Environment & Urbanization

World leading environmental and urban studies journal

Current issue: Towards more effective humanitarian response in urban areas

This issue of Environment and Urbanization explores the growing field of humanitarian activity in urban areas of the global South. The papers showcase current and emerging thinking around urban humanitarian methods, from working in consortia (as in Eastern India) to area-based approaches. While certain methods are proving more effective and participatory than old models, some aspects of urban post-disaster aid lack easy solutions. For instance, humanitarian organizations in urban Haiti face the difficult question of whether they should work with armed gangs, and risk losing moral credibility, or sidestep armed groups, and risk losing access to areas of need. Overall, the issue underlines the importance of working with community organizations and locally embedded groups.


Book notes

In surveying how recent famines differ from those in previous eras, Mass Starvation makes some provocative points. One is that the incidence of modern famine is exaggerated, partly because of media cycles and political calculations. Another is that famine is political, not ecological – a matter of governance and policy, rather than droughts and climate change. This means that famine is absolutely avoidable.

Children driven from their homes — by conflict, poverty or other difficulties — are a particularly vulnerable group, with a range of urgent physical and emotional needs. Our research into protecting children on the move seeks to improve their quality of care in urban environments, particularly in the context of a humanitarian crisis. We suggest this can be achieved by identifying and strengthening “endogenous child protection practices” (PEP): the approaches established and implemented by local people and communities themselves.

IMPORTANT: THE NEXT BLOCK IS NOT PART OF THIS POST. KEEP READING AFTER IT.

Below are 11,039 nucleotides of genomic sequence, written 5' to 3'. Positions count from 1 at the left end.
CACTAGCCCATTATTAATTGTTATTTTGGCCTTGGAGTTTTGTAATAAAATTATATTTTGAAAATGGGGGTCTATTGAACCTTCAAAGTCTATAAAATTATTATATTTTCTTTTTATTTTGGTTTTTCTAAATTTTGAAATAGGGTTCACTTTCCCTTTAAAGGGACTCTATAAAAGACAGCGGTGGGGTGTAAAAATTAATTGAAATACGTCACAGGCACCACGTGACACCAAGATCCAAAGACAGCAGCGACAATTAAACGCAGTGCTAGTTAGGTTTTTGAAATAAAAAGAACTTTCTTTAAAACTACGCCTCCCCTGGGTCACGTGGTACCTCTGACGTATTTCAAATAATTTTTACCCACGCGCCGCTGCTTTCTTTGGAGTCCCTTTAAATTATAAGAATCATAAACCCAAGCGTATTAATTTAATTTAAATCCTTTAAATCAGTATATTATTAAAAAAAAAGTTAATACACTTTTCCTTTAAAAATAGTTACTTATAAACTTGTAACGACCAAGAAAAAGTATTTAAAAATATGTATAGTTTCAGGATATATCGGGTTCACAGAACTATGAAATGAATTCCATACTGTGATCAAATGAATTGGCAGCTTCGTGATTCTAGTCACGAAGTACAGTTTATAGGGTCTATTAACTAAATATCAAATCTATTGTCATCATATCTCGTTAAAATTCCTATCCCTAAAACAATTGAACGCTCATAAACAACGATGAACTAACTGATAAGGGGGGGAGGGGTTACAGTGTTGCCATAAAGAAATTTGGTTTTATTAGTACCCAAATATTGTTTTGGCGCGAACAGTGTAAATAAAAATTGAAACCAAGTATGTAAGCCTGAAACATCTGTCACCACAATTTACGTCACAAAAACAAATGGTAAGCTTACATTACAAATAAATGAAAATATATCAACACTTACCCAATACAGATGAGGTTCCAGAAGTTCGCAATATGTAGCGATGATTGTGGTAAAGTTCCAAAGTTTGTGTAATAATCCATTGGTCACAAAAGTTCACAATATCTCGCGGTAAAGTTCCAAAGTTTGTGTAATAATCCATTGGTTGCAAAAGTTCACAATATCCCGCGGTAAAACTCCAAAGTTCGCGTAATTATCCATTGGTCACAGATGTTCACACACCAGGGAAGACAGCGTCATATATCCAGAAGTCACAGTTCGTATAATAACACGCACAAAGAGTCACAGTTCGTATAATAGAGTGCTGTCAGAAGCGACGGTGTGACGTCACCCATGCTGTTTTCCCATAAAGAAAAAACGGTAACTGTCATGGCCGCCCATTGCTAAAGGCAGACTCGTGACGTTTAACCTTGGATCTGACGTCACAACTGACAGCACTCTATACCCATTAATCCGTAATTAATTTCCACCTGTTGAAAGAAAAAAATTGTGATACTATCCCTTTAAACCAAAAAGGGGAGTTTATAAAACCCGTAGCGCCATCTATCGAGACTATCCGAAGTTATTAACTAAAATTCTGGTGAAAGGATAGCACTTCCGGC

Latest blogs

How can cities in poor countries raise funds for major infrastructure projects? Sarah Colenbrander and Denise Chan look at two success stories and suggest how local governments can build their financial skills and credibility with investors. 
From 'natural disasters' causing large-scale destruction to slow-onset crises such as droughts, through to conflict and persecution, the number of people around the world needing humanitarian assistance is growing – and increasingly, they are found in urban areas.
The Middle East and North Africa (MENA) region is comprised of the most water scarce countries in the world. Since 2011, the wave of violent conflicts and protracted crises hitting MENA has badly aggravated the situation. A new study looks at how to improve resilience of water services in the region.

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E&U's sister journal  Medio Ambiente y Urbanizacion focusses on Latin America

E & U Latin America